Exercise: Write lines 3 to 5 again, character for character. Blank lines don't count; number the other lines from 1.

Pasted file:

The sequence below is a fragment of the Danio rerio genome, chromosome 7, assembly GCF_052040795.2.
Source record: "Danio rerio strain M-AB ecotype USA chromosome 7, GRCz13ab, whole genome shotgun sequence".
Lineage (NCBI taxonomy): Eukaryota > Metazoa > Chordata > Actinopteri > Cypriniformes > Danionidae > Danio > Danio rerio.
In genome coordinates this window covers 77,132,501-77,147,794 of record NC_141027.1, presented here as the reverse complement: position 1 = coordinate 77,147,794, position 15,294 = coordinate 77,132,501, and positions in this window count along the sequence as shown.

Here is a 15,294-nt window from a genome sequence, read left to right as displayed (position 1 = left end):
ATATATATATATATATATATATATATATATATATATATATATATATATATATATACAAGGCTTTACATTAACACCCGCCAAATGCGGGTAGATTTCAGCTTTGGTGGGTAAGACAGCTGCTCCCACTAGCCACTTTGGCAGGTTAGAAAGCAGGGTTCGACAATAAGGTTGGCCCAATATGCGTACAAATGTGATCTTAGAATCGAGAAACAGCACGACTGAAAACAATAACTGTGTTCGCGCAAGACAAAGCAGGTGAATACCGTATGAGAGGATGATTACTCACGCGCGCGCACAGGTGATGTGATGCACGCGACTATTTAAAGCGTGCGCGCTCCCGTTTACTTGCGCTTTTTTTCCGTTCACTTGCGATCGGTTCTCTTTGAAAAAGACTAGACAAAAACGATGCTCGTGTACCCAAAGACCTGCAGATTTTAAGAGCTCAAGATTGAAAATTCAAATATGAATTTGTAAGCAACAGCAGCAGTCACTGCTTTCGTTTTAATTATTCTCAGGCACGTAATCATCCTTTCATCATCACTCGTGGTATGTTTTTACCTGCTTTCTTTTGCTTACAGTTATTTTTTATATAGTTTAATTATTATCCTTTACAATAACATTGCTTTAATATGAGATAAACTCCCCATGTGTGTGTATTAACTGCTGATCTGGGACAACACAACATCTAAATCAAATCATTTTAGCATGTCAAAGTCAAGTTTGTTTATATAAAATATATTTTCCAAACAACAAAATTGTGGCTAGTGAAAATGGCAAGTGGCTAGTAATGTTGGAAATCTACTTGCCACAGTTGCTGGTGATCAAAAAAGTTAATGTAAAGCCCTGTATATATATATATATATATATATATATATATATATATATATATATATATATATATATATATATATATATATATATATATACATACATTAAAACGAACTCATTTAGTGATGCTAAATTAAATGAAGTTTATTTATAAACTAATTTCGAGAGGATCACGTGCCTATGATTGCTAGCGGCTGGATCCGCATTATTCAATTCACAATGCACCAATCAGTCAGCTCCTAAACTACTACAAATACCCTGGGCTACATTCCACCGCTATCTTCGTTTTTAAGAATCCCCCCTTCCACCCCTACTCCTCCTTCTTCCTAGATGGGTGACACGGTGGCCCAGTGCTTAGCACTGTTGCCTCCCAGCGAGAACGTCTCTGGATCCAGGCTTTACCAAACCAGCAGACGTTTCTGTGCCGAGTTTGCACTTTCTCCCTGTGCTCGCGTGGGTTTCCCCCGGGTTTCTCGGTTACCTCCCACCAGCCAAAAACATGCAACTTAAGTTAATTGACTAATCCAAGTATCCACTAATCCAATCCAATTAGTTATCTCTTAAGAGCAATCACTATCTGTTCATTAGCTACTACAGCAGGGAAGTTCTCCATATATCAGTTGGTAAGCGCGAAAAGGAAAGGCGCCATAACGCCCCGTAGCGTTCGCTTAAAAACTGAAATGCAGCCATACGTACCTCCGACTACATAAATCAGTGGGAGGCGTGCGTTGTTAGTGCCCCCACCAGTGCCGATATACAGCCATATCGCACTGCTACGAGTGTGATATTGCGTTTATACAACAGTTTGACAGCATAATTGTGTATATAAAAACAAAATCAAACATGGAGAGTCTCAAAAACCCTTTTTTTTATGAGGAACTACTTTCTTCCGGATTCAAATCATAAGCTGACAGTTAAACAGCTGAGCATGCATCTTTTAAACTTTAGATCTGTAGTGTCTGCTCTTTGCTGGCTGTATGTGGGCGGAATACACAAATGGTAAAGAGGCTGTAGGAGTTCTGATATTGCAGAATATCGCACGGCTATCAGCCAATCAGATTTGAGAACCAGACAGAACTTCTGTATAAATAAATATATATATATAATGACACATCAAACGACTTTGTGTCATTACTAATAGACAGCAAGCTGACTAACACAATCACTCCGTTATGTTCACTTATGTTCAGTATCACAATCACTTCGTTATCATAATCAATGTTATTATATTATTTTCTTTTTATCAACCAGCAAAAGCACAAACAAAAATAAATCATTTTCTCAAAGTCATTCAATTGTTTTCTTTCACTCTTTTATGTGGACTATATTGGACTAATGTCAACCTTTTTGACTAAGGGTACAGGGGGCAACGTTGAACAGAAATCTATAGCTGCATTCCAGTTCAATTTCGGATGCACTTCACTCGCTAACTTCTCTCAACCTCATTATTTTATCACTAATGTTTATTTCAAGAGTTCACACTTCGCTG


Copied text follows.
Lineage (NCBI taxonomy): Eukaryota > Metazoa > Chordata > Actinopteri > Cypriniformes > Danionidae > Danio > Danio rerio.
In genome coordinates this window covers 77,132,501-77,147,794 of record NC_141027.1, presented here as the reverse complement: position 1 = coordinate 77,147,794, position 15,294 = coordinate 77,132,501, and positions in this window count along the sequence as shown.

Here is a 15,294-nt window from a genome sequence, read left to right as displayed (position 1 = left end):